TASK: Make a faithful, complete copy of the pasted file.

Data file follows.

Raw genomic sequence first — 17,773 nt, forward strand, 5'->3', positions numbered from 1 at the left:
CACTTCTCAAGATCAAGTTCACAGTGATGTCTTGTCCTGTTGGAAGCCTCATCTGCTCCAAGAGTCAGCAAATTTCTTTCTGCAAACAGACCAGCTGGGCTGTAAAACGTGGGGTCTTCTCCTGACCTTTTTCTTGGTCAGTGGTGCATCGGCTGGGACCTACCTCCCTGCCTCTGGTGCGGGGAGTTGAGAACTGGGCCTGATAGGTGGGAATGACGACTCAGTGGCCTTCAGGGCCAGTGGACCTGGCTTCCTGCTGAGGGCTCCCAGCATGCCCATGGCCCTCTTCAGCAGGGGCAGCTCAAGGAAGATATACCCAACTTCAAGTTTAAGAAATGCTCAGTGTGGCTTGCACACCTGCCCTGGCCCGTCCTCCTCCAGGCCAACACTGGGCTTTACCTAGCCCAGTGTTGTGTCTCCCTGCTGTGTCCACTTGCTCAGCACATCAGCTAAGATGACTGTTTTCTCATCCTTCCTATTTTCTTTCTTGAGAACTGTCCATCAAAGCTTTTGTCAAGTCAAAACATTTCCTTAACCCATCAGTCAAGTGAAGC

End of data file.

Raw genomic sequence first — 17,773 nt, forward strand, 5'->3', positions numbered from 1 at the left:
CACTTCTCAAGATCAAGTTCACAGTGATGTCTTGTCCTGTTGGAAGCCTCATCTGCTCCAAGAGTCAGCAAATTTCTTTCTGCAAACAGACCAGCTGGGCTGTAAAACGTGGGGTCTTCTCCTGACCTTTTTCTTGGTCAGTGGTGCATCGGCTGGGACCTACCTCCCTGCCTCTGGTGCGGGGAGTTGAGAACTGGGCCTGATAGGTGGGAATGACGACTCAGTGGCCTTCAGGGCCAGTGGACCTGGCTTCCTGCTGAGGGCTCCCAGCATGCCCATGGCCCTCTTCAGCAGGGGCAGCTCAAGGAAGATATACCCAACTTCAAGTTTAAGAAATGCTCAGTGTGGCTTGCACACCTGCCCTGGCCCGTCCTCCTCCAGGCCAACACTGGGCTTTACCTAGCCCAGTGTTGTGTCTCCCTGCTGTGTCCACTTGCTCAGCACATCAGCTAAGATGACTGTTTTCTCATCCTTCCTATTTTCTTTCTTGAGAACTGTCCATCAAAGCTTTTGTCAAGTCAAAACATTTCCTTAACCCATCAGTCAAGTGAAGC